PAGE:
The coronavirus pandemic has not only driven the economy into a recession, but fundamentally changed the relationship between workers and their workplace. That makes this a Labor Day like no other.
Some changes, such as work from home for those privileged enough to have a job that can be done remotely, might become permanent features of the economy. A socially distant world meant some jobs disappeared — like those in the entertainment sector — and other jobs became newly essential, although early recognition and respect of front line workers might prove to have been short-lived. Work-related tasks and challenges also changed, including enforcing sanitation and mask requirements, risking infection in the workplace, and managing a child’s school day while working.
Then there are the many who don’t have a job at all.
Pennsylvania’s unemployment rate is 13.7% — among the highest of any state in the nation. According to a new report from the PA Budget and Policy Center, Pennsylvania’s economy shrank faster than the national average but the partial recovery has also been faster. The economic devastation, the report found, had a disparate impact on low-wage workers, women, and workers of color, including immigrants.
Even before the pandemic, Pennsylvania was behind other states in the protections it offers workers — starting with a shameful $7.25 minimum wage that a Republican-controlled legislature won’t consider increasing. With the expiration of federal enhanced unemployment benefits last month, and uncertainty about an extra $300 that should accompany future unemployment checks, some are hurting now more than they did in the early months.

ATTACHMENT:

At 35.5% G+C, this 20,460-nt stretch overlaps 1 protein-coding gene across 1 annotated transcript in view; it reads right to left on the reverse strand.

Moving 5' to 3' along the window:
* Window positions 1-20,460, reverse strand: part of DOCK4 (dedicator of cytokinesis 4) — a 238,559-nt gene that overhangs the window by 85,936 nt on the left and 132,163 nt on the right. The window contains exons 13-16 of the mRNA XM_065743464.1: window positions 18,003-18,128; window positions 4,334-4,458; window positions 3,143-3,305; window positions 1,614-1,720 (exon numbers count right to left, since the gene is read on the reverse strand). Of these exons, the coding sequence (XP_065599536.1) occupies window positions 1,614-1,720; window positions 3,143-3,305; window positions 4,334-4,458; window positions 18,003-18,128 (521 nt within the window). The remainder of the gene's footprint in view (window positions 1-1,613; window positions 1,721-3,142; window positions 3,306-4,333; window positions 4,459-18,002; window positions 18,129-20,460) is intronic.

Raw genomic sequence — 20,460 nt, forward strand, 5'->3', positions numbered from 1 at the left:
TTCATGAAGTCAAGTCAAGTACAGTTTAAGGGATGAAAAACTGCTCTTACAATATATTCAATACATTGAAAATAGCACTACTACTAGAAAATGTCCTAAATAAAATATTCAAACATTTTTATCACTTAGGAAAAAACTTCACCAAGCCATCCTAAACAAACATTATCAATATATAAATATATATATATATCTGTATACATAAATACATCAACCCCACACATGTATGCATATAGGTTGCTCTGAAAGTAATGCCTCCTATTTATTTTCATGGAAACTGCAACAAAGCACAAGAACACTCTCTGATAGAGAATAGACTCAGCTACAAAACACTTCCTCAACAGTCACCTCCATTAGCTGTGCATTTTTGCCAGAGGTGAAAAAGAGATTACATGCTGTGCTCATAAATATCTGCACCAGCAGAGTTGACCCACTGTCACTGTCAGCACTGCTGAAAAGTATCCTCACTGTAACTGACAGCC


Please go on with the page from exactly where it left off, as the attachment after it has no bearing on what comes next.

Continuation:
Replacing wages is crucial to stop the bleeding, which is why the notion of stimulus checks emerged early into the pandemic and why Congress initially increased unemployment benefits by $600 per month.
While wages are key, losing a job means losing much more than income. With work so ingrained into all aspects of American life, culture, and value systems, when work disappears so can a sense of purpose and identity.
Economics Nobel Laureate Angus Deaton and Princeton economist Anne Case found that the drop in American life expectancy in recent years can be explained by ‘deaths of despair’ — overdose, suicide, and alcohol related live diseases. Deaton and Case explain that the increase of death of despair, particularly among white men, can’t be explained by short term economic downturns but by the long term structure of the economy. Among the drivers were deindustrialization and loss of union jobs — which provided income but also status and a sense of belonging.
A Penn study published in December found that the closure of auto plants led to large spikes in overdose deaths in the same county. The loss of jobs due to the pandemic, with uncertainty on whether some will ever return, could drive a similar process of despair.
The pandemic-induced recession is a dual crisis: an economic crisis and a crisis of despair. By responding swiftly to the former, lawmakers at every level of government can have a positive impact on the latter.
The first step is to replace lost wages — Congress can do that by issuing another round of stimulus checks and extending the enhanced unemployment benefits — both provisions of the HEROES act. In addition, lawmakers in D.C. and Harrisburg need to create health insurance bridges to remove the stress that a loss of a job means loss of healthcare — a terrifying prospect especially in a pandemic. In addition, the state and city should look to pass laws that require businesses that re-open to offer laid off employees their job back before they rehire anyone else. This measure could be crucial, for example, for the roughly 2,000 Philadelphia stadium workers represented by UNITE HERE. The California legislature passed this type of bill last week.
These protections won’t only help with a quicker recovery, they will also give a glimmer of hope to workers who are sidelined for months.